Illegal Mining to Attract 100% Penalty, Rules SC
SC gives definitive ruling in case on illegal iron, manganese mining in Odisha
Samanwaya Rautray & Meera Mohanty
New Delhi|Bhubaneswar: The Supreme Court on Wednesday said illegal mining — including absence of mandatory forest or environment clearances and air-water pollution norm violations — would incur 100% penalty on the mineral. Though the Mines and Minerals (Development and Regulation) Development Act, 1957, provides for this, the apex court’s ruling in a case involving illegal iron and manganese mining in Odisha sheds further clarity on the issue. A bench of Justices Madan B Lokur and Deepak Gupta refused to countenance a lesser compensatory fine for offenders in Keonjhar, Sundergarh and Mayurbhanj districts. “There can be no compromise on the quantum of compensation — it should be 100%. The defaulting lessee must bear the consequences of the illegality and not be benefited by pocketing 70% (the central empowered committee or CEC had suggested only 30% recovery) of the illegally mined ore.”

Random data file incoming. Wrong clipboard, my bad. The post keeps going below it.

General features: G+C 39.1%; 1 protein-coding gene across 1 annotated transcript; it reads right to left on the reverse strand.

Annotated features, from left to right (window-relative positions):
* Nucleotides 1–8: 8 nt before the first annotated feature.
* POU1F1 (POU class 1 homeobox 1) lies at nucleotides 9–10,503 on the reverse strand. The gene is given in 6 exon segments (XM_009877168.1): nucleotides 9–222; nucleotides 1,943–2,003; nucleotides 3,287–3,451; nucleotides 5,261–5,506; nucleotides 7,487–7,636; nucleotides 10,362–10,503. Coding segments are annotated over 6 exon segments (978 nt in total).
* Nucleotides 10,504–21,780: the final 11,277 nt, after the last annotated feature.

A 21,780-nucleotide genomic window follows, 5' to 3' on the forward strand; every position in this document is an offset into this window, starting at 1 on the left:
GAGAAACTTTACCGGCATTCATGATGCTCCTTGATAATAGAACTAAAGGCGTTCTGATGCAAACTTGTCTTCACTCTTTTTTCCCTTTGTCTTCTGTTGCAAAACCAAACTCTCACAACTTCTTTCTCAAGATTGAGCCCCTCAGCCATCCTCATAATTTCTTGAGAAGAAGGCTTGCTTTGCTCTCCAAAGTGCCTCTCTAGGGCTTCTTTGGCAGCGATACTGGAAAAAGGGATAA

For now, though, the court has not ordered a CBI probe into illegal mining in Odisha or limit mining, as it had done in Goa and Karnataka.
“This is epochal,” said advocate Anand Varma. “The court has established a clear, unambiguous connection between mining environmental laws. Anyone violating any aspect of environmental and forest laws would be liable to compensate for illegal mining under Section 21(5) of the MMDR Act. Miners would not be able to segregate mining and environmental compliance as in the past.”
Sticking to the Act, the bench said, “Section 21(5) of the MMDR Act is applicable when any person raises, without any lawful authority, any mineral from any land. The state government is entitled to recover the mineral raised or, where the mineral has already been disposed of, the price thereof, as compensation.”
The apex court has not yet ordered a CBI probe into illegal mining in Odisha or put a cap on mining
HUGE DIFFERENCE IN PENALTY
The Odisha government, in November 2010, had sent notices to Tata Steel, SAIL and all private miners totalling .₹ 59,000-61,000 crore. The CEC had estimated excesses adding up to .₹ 17,576.16 crore at a weighted average price of minerals, as per the Indian Bureau of Mines. It had recommended a fine of 30%, which worked out to less than .₹ 7,000 crore, and did not cover mining sans forest clearance. The SC’s recommendations will put the fine at a ballpark of .₹ 25,000 crore for Odisha’s defaulting miners, to be paid from 2000-01 and deposited by December 31 this year.